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Global alternative finance

Benchmarking study by Cambridge Centre for Alternative Finance provides worldwide perspective on the $300 billion-plus market.

The Cambridge Centre for Alternative Finance (CCAF) published the first benchmarking study (16 April) to provide a global perspective on the development of the alternative finance market, which in 2018 facilitated $304.5 billion in transaction volumes.

Including submissions from 1,227 unique firms, and providing 2,322 firm-level observations globally, the report represents the largest data set ever collected and analysed for alternative finance benchmarking research by the CCAF, which is based at Cambridge Judge Business School, University of Cambridge. The research highlighted a notable increase in the number of firms operating in multiple jurisdictions, with an increasing amount of cross-border activities across most regions in almost all business models – especially P2P consumer lending, balance sheet business lending, debt-based securities, invoice trading and equity crowdfunding.

The report’s key findings show that whilst the global transaction volumes of online alternative finance have contracted (from $419bn in 2017 to £304.5bn in 2018), volumes for markets excluding China grew by 48 per cent year-on-year to $89 billion in 2018. Despite the market turmoil, China still had the largest alternative finance volume by country and generated a total of $215.37 billion in transaction in 2018, predominantly from debt-based alternative finance models. The next largest volumes were the United States ($61bn) and the UK ($10.4bn). 

Additionally, the report details that four additional countries surpassed the $1bn threshold of alternative finance market volume in 2018 – the Netherlands ($1.8bn Indonesia ($1.45bn), Germany ($1.27bn), Australia ($1.16bn) and Japan ($1.07bn). For the first time, Latin America and the Caribbean also surpassed this threshold, as a region ($1.81bn). 

“This global report sheds light on the evolving landscape and market dynamics of the online alternative finance industry which are now providing substantial sources of funding for consumers, start-ups, small and medium sized enterprises, and industrial verticals ranging from the manufacturing sector to creative industries,” says Dr Robert Wardrop, Co-founder and Director of the CCAF. “The number of participating firms and their geographical spread means that this benchmarking research provides the most robust and globally comparative database currently available.”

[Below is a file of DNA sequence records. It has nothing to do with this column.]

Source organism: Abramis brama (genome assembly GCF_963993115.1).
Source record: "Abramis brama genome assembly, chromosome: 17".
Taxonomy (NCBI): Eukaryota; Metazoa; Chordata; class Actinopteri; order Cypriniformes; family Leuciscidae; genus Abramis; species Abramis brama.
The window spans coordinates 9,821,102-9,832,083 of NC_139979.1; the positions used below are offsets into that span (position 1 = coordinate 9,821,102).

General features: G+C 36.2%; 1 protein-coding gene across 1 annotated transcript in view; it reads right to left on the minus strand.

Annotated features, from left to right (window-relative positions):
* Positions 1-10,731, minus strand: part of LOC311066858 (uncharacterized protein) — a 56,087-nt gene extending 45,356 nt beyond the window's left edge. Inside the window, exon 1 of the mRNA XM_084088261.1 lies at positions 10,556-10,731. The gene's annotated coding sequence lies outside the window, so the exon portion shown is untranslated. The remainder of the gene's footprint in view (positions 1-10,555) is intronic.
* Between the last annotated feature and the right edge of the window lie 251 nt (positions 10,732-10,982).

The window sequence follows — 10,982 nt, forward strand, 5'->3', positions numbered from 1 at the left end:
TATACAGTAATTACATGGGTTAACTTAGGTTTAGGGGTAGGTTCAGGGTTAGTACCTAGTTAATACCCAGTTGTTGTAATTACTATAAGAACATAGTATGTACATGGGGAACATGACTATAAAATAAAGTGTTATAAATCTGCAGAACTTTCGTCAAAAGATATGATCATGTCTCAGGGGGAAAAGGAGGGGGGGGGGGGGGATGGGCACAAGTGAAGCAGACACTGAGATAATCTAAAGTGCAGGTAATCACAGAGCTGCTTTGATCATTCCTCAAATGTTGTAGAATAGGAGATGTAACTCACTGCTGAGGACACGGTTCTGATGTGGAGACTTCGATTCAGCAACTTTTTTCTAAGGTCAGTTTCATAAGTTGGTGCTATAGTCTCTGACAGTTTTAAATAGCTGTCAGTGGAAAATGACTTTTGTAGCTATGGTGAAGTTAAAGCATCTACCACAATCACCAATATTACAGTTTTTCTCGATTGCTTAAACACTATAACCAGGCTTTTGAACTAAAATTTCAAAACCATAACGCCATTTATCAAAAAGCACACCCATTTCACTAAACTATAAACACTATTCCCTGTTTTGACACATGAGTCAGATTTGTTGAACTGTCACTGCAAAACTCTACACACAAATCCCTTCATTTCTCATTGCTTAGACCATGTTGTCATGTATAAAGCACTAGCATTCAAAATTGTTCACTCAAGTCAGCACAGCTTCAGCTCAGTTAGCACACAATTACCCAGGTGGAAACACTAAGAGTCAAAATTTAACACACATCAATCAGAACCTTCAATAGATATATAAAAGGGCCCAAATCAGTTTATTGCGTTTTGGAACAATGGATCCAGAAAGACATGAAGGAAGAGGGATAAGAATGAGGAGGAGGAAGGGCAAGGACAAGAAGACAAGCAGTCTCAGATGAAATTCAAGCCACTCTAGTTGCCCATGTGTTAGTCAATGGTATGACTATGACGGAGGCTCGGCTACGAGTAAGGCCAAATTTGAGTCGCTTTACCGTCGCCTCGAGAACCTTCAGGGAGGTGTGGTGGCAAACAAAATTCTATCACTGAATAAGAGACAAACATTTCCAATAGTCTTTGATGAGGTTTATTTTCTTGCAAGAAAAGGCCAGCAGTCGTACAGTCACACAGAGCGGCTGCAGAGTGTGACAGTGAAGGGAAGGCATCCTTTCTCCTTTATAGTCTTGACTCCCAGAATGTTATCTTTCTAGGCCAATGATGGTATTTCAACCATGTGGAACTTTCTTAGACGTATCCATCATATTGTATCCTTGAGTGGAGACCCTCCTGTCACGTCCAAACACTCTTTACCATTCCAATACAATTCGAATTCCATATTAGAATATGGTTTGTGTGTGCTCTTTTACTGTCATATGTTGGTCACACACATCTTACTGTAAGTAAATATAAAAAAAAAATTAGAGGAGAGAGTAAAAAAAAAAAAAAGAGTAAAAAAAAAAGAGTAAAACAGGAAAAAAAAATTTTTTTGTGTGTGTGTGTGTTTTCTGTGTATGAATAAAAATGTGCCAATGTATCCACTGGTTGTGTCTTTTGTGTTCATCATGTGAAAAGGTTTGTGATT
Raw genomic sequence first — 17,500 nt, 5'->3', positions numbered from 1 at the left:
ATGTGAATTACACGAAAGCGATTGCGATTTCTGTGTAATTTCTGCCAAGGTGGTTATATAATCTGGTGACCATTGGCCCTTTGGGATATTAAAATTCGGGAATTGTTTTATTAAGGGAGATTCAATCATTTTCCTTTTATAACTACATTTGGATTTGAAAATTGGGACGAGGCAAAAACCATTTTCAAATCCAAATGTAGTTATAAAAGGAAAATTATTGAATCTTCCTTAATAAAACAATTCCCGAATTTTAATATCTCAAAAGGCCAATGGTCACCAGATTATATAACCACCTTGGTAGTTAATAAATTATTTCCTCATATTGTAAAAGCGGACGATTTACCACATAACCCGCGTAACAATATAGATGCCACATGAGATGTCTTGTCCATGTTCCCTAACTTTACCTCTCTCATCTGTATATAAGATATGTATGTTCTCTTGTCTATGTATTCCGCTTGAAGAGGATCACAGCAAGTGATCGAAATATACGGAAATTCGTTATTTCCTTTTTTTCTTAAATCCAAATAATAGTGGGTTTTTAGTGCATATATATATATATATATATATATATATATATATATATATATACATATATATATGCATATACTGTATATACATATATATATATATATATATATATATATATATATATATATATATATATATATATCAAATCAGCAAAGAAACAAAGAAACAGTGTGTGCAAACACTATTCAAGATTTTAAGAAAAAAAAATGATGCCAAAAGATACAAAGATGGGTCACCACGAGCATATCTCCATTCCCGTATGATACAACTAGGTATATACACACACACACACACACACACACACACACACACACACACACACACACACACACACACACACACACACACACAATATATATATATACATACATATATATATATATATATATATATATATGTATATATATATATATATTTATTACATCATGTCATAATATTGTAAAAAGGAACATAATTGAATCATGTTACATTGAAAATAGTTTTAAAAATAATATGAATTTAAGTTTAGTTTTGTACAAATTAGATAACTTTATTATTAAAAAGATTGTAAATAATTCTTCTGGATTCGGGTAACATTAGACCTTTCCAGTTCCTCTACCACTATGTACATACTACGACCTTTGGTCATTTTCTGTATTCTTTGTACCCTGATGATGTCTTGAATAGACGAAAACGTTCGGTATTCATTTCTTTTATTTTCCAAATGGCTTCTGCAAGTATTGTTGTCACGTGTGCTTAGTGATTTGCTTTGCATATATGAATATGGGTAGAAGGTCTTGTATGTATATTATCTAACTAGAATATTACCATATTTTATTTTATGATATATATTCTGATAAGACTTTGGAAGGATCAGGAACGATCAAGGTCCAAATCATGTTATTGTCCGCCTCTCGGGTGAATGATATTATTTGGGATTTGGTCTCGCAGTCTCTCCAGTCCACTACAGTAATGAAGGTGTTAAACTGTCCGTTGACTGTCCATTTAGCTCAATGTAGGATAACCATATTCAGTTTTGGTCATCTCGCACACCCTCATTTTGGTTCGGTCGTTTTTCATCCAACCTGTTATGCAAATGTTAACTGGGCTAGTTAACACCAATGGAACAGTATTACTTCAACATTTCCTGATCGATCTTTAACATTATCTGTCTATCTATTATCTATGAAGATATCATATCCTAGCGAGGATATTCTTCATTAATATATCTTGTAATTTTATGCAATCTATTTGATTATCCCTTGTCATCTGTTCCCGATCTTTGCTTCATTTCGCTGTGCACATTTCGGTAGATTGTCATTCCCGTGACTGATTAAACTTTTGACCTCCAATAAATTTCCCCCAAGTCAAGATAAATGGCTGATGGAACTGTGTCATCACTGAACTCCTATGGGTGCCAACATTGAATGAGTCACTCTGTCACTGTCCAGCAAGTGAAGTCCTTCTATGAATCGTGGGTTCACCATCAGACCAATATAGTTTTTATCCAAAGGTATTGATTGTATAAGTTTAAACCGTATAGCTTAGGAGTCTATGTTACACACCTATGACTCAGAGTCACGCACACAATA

The report, which was supported by Invesco, the Inter-American Development Bank, IDB Invest (the private sector institution of the IDB Group) and CME Group, also highlighted how countries with smaller online alternative finance volumes may have much greater market penetration, higher adoption and higher usage of these finance models. Latvia and Estonia, for example, ranked third and fourth respectively in terms of per capita penetration but were 24th and 29th in terms of total volumes. 

“As investor demographics change in terms of age and client expectations related to digital interfaces and access to capital, it is important to keep a pulse on how financial services are changing, and the ways that alternative finance is being adopted and evolved worldwide” says Dave Dowsett, Global Head of Technology Strategy, Emerging Technology & Intentional Innovation, at Invesco. ”This report and the research efforts of the Cambridge Centre for Alternative Finance helps to support the evolution and measurement of financial models around the globe.” 

“This First Global Alternative Finance Market Benchmarking Report puts Latin America and the Caribbean (LAC) Fintech Ecosystem in a worldwide context,” says Mr Juan Antonio Ketterer, Connectivity, Markets, and Finance Division Chief at the Inter-American Development Bank. “We are excited to see how, for 2018, the region’s origination passed the $1 billion mark, with a total volume of $1.81 billion and the largest year-to-year growth rate for any region: 173 per cent. The Fintech LAC ecosystem is key for financial inclusion and financing our Micro, Small, and Medium Enterprises, as the study shows.” 

Lead author and Head of Global Benchmarking at the CCAF, Tania Ziegler, says: “Overall, our findings suggest that higher alternative finance volumes per capita are associated with higher economic development, higher levels of perceived regulation adequacy, as well as higher levels of social trust in the society. This also indicates that, for the time being, alternative finance remains a rich-country phenomenon and hence not yet fulfilling its expected role in improving access to finance and closing funding gaps in developing countries.” 

Commenting further, Dr Rotem Shneor, Associate Professor at the University of Agder’s School of Business and Law and report co-author, says: “Excluding the Chinese outlier, we find that while the alternative finance industry maintains healthy growth in almost all markets, and takes an ever more international scope of operations, it is not yet fulfilling its promise of democratizing access to finance.

“Its substantial dependency on traditional institutional support, concentration in developed economies, and operations under tight margins imply that the industry is at a critical stage of its development. It is studies like this that help us to record the achievements of this emerging industry, as well as monitor its development trajectories.”